Introductions: Within books and reality

After reading the first half of Ernest Hemingway’s short novel, In Our Time, I noticed that the author had a certain level of emotional withdrawal from his writing.  Before each chapter there is a paragraph that Hemingway uses to reflect on his time spent in WWI and even though these are his personal memories, the reader feels as though they are disconnected from what should be sad emotions.  I believe the author did this in order to enhance the idea that his life is worse than ours, but it still did not phase him.  This idea makes the reader question the things that he must have experienced before writing these stories because he is not perturbed by any of the actions portrayed.  The main character, Nick, has similar emotions to Hemingway, but since the stories are written to actually inform the reader of the events, Nick seems to express his emotions a little bit better than just another soldier in WWI.  This relativity between humans was most likely written because the author wants all of us to see how sad of a life someone could have.  This helps him release any emotions in his own personal way by making the reader feel sorry for the crimes he had to witness and perform.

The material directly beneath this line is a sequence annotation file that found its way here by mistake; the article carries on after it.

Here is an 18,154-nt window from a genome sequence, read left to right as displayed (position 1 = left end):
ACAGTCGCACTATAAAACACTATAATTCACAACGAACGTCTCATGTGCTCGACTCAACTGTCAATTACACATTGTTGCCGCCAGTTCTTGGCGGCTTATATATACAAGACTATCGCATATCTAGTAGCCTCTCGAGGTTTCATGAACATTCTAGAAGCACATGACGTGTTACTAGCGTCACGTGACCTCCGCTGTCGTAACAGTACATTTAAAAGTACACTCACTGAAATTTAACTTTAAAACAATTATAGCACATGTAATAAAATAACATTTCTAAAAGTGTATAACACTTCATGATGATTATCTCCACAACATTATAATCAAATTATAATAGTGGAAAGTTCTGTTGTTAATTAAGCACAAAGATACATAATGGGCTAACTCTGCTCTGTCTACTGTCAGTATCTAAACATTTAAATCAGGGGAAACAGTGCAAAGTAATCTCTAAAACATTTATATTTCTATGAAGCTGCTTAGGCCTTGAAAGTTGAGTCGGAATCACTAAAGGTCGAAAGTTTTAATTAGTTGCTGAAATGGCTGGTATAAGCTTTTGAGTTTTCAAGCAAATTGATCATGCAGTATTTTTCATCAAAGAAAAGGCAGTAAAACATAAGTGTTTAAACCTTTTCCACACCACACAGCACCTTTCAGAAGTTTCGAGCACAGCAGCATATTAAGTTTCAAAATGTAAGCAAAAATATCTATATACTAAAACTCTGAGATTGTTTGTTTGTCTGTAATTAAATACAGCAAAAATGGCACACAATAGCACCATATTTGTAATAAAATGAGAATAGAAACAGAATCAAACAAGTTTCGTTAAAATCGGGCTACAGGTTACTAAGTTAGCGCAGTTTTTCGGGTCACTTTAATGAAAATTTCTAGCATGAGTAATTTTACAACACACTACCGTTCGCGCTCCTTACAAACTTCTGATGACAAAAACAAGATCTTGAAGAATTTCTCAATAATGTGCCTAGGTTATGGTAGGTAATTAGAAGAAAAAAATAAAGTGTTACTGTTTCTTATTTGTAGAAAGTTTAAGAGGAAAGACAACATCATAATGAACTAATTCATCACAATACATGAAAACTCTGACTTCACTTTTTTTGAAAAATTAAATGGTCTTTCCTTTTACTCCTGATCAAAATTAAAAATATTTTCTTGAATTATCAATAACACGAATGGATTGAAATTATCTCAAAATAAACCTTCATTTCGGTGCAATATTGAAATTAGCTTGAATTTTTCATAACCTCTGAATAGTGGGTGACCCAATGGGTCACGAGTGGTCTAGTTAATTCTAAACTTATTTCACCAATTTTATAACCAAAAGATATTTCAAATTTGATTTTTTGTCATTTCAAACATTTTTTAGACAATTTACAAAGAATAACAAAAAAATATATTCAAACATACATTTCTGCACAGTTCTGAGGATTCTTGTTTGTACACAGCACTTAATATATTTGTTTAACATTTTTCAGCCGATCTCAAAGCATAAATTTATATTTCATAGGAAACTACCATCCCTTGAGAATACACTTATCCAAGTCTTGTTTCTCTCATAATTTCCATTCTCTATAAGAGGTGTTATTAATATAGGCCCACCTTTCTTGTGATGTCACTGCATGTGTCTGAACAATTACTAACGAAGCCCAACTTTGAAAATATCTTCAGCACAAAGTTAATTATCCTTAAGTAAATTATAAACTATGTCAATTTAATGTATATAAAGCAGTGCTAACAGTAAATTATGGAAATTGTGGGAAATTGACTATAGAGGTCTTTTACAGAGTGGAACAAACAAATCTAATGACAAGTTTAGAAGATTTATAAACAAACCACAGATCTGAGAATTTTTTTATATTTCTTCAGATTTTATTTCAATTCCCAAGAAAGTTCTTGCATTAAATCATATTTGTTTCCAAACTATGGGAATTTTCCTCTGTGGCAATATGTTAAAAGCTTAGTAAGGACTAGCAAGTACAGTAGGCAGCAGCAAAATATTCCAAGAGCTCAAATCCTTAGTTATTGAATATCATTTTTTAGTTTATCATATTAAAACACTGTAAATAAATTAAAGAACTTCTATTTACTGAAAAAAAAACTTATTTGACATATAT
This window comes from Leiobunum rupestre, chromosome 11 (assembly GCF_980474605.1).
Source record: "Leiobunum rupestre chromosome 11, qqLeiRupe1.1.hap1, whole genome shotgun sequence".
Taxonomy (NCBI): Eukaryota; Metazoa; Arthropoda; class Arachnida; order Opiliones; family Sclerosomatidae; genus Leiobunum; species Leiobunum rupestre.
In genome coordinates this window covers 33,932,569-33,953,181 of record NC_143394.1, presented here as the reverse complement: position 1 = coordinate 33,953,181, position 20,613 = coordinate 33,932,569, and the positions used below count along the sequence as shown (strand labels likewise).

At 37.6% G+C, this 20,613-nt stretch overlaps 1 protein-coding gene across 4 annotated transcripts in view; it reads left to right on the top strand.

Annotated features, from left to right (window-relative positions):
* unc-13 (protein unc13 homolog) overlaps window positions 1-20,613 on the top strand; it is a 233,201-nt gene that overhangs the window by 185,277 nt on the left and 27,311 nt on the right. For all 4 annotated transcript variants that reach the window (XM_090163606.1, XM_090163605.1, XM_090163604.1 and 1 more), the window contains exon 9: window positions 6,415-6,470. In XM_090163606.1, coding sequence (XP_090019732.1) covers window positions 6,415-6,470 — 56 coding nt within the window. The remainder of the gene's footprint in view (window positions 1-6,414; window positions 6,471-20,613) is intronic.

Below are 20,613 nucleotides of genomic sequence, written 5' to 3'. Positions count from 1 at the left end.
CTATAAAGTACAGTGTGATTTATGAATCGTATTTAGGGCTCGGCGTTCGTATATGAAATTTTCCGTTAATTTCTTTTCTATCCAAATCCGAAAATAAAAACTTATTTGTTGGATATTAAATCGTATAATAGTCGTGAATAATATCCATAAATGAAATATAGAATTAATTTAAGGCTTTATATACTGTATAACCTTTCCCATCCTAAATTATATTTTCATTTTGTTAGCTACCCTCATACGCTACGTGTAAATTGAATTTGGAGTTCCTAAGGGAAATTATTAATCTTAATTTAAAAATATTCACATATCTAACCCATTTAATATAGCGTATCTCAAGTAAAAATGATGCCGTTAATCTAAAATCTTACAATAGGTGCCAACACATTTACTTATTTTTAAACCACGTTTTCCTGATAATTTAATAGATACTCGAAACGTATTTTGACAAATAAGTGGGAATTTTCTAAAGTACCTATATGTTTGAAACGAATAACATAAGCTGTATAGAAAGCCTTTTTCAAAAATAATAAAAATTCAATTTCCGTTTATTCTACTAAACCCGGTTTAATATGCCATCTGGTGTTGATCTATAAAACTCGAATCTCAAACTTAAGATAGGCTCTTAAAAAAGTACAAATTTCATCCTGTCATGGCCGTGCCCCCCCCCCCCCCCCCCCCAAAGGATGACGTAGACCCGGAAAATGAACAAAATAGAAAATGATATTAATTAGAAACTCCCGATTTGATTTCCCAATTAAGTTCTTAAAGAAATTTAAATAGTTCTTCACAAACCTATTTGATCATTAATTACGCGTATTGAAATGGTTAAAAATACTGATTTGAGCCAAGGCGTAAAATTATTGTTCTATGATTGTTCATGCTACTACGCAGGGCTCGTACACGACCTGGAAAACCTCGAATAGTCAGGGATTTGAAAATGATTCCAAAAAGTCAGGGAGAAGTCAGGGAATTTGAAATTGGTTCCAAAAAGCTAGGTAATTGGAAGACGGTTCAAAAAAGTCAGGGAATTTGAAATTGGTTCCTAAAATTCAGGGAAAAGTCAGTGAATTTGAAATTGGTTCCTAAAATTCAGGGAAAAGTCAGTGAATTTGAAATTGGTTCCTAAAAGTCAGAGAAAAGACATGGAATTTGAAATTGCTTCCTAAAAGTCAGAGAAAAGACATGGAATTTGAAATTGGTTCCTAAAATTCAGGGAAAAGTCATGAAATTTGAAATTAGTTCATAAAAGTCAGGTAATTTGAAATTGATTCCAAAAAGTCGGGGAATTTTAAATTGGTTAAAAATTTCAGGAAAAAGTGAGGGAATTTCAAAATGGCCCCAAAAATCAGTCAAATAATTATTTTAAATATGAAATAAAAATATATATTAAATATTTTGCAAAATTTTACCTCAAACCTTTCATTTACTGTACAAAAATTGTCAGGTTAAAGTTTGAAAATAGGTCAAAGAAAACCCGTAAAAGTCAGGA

On a nicer note, the introductions of the entire class of Hard Boiled was a great start to an interesting class.  I loved how we were all to tell a crime related story that we knew because it both personalized the introduction as well as related to the topic of detective fiction.  The books required for the class readings sound fun because they are all pretty much about murders and mystery which are one of my personal favorite genres.  I look forward to intriguing discussions and blog posts that will enhance my understanding of… everything!

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